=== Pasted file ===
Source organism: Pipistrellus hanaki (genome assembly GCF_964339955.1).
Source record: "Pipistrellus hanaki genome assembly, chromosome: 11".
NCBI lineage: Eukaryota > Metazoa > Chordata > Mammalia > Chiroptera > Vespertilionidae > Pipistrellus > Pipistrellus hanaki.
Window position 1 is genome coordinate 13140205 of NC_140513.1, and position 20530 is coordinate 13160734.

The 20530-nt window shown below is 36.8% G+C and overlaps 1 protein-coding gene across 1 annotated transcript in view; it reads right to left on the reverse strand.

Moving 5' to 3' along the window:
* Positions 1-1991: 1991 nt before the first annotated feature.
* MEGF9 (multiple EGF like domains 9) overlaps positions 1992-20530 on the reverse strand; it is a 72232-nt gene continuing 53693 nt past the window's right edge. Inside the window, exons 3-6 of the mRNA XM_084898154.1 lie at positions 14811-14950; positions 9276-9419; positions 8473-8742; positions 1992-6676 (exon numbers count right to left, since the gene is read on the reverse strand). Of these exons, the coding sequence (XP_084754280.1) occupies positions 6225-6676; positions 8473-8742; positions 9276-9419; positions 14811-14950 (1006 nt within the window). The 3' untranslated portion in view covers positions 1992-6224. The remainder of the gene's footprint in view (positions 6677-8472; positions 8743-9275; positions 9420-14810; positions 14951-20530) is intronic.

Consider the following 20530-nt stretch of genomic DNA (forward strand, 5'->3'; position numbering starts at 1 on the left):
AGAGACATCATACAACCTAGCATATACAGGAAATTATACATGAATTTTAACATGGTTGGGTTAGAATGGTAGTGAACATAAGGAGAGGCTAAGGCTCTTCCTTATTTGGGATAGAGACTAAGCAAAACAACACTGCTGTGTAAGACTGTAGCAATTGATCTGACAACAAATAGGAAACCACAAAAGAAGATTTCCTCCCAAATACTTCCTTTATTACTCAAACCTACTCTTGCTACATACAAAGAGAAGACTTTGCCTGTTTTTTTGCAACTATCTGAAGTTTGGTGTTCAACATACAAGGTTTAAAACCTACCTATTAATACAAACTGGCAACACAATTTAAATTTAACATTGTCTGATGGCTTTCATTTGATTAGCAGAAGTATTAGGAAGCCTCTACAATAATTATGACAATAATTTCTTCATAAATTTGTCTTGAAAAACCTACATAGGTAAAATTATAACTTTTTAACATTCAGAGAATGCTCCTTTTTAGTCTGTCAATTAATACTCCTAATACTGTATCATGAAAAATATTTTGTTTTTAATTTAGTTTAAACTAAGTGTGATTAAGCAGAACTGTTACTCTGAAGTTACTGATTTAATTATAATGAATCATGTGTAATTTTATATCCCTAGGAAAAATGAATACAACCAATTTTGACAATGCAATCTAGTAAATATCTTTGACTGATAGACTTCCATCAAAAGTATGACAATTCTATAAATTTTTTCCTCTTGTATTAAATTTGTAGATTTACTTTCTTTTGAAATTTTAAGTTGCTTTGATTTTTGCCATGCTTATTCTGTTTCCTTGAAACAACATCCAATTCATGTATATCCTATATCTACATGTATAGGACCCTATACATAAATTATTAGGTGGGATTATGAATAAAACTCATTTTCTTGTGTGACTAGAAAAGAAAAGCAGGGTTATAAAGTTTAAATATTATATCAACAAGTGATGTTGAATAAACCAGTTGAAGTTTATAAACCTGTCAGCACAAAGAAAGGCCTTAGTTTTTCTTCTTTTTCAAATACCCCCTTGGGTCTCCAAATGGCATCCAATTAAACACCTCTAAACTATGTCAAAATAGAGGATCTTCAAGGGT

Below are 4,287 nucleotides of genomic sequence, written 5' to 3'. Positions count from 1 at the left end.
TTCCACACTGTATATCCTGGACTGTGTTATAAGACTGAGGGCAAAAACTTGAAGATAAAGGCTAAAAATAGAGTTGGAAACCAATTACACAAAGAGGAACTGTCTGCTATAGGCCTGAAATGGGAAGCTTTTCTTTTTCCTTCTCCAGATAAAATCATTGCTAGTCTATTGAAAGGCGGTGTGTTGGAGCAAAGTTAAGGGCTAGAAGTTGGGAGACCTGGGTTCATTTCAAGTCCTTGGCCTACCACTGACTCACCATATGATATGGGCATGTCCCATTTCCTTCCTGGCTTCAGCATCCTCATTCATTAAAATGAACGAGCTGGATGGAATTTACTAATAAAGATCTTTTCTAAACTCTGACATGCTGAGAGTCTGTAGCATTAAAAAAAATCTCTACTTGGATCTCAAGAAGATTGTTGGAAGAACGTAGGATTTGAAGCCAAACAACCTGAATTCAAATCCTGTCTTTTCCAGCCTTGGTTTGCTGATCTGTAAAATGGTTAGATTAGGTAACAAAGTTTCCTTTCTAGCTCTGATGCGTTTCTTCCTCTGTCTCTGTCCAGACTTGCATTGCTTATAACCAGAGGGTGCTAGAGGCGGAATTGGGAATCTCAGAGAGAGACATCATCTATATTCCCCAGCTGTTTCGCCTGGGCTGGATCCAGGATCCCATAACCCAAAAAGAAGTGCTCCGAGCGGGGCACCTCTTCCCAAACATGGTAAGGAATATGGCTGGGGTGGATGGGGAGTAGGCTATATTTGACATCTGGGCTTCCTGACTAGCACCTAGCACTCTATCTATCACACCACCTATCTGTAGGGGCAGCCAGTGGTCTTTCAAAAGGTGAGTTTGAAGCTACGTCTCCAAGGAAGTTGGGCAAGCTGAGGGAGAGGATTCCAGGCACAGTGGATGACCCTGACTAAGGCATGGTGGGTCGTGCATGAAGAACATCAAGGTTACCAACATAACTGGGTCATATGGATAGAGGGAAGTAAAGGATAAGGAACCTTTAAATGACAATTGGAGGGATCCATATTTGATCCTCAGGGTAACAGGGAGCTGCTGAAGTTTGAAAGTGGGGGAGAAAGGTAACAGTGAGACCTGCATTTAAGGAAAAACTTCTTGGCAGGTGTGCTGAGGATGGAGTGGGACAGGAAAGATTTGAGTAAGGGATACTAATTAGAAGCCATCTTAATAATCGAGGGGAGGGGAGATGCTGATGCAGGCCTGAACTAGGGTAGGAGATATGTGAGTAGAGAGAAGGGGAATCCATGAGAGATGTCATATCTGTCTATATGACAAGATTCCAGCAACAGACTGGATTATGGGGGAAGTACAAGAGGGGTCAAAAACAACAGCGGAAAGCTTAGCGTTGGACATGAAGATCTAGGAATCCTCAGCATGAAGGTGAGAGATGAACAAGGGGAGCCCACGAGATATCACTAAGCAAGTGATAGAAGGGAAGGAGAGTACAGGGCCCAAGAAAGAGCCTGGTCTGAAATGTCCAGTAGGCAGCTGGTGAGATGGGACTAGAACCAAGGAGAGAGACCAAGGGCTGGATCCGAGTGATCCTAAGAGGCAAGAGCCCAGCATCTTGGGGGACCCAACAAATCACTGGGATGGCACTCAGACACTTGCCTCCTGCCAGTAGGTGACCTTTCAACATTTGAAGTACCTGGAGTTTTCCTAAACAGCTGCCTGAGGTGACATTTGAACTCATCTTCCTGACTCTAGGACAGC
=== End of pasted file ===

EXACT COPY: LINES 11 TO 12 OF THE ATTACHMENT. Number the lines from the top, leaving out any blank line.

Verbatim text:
Below are 4,287 nucleotides of genomic sequence, written 5' to 3'. Positions count from 1 at the left end.
TTCCACACTGTATATCCTGGACTGTGTTATAAGACTGAGGGCAAAAACTTGAAGATAAAGGCTAAAAATAGAGTTGGAAACCAATTACACAAAGAGGAACTGTCTGCTATAGGCCTGAAATGGGAAGCTTTTCTTTTTCCTTCTCCAGATAAAATCATTGCTAGTCTATTGAAAGGCGGTGTGTTGGAGCAAAGTTAAGGGCTAGAAGTTGGGAGACCTGGGTTCATTTCAAGTCCTTGGCCTACCACTGACTCACCATATGATATGGGCATGTCCCATTTCCTTCCTGGCTTCAGCATCCTCATTCATTAAAATGAACGAGCTGGATGGAATTTACTAATAAAGATCTTTTCTAAACTCTGACATGCTGAGAGTCTGTAGCATTAAAAAAAATCTCTACTTGGATCTCAAGAAGATTGTTGGAAGAACGTAGGATTTGAAGCCAAACAACCTGAATTCAAATCCTGTCTTTTCCAGCCTTGGTTTGCTGATCTGTAAAATGGTTAGATTAGGTAACAAAGTTTCCTTTCTAGCTCTGATGCGTTTCTTCCTCTGTCTCTGTCCAGACTTGCATTGCTTATAACCAGAGGGTGCTAGAGGCGGAATTGGGAATCTCAGAGAGAGACATCATCTATATTCCCCAGCTGTTTCGCCTGGGCTGGATCCAGGATCCCATAACCCAAAAAGAAGTGCTCCGAGCGGGGCACCTCTTCCCAAACATGGTAAGGAATATGGCTGGGGTGGATGGGGAGTAGGCTATATTTGACATCTGGGCTTCCTGACTAGCACCTAGCACTCTATCTATCACACCACCTATCTGTAGGGGCAGCCAGTGGTCTTTCAAAAGGTGAGTTTGAAGCTACGTCTCCAAGGAAGTTGGGCAAGCTGAGGGAGAGGATTCCAGGCACAGTGGATGACCCTGACTAAGGCATGGTGGGTCGTGCATGAAGAACATCAAGGTTACCAACATAACTGGGTCATATGGATAGAGGGAAGTAAAGGATAAGGAACCTTTAAATGACAATTGGAGGGATCCATATTTGATCCTCAGGGTAACAGGGAGCTGCTGAAGTTTGAAAGTGGGGGAGAAAGGTAACAGTGAGACCTGCATTTAAGGAAAAACTTCTTGGCAGGTGTGCTGAGGATGGAGTGGGACAGGAAAGATTTGAGTAAGGGATACTAATTAGAAGCCATCTTAATAATCGAGGGGAGGGGAGATGCTGATGCAGGCCTGAACTAGGGTAGGAGATATGTGAGTAGAGAGAAGGGGAATCCATGAGAGATGTCATATCTGTCTATATGACAAGATTCCAGCAACAGACTGGATTATGGGGGAAGTACAAGAGGGGTCAAAAACAACAGCGGAAAGCTTAGCGTTGGACATGAAGATCTAGGAATCCTCAGCATGAAGGTGAGAGATGAACAAGGGGAGCCCACGAGATATCACTAAGCAAGTGATAGAAGGGAAGGAGAGTACAGGGCCCAAGAAAGAGCCTGGTCTGAAATGTCCAGTAGGCAGCTGGTGAGATGGGACTAGAACCAAGGAGAGAGACCAAGGGCTGGATCCGAGTGATCCTAAGAGGCAAGAGCCCAGCATCTTGGGGGACCCAACAAATCACTGGGATGGCACTCAGACACTTGCCTCCTGCCAGTAGGTGACCTTTCAACATTTGAAGTACCTGGAGTTTTCCTAAACAGCTGCCTGAGGTGACATTTGAACTCATCTTCCTGACTCTAGGACAGC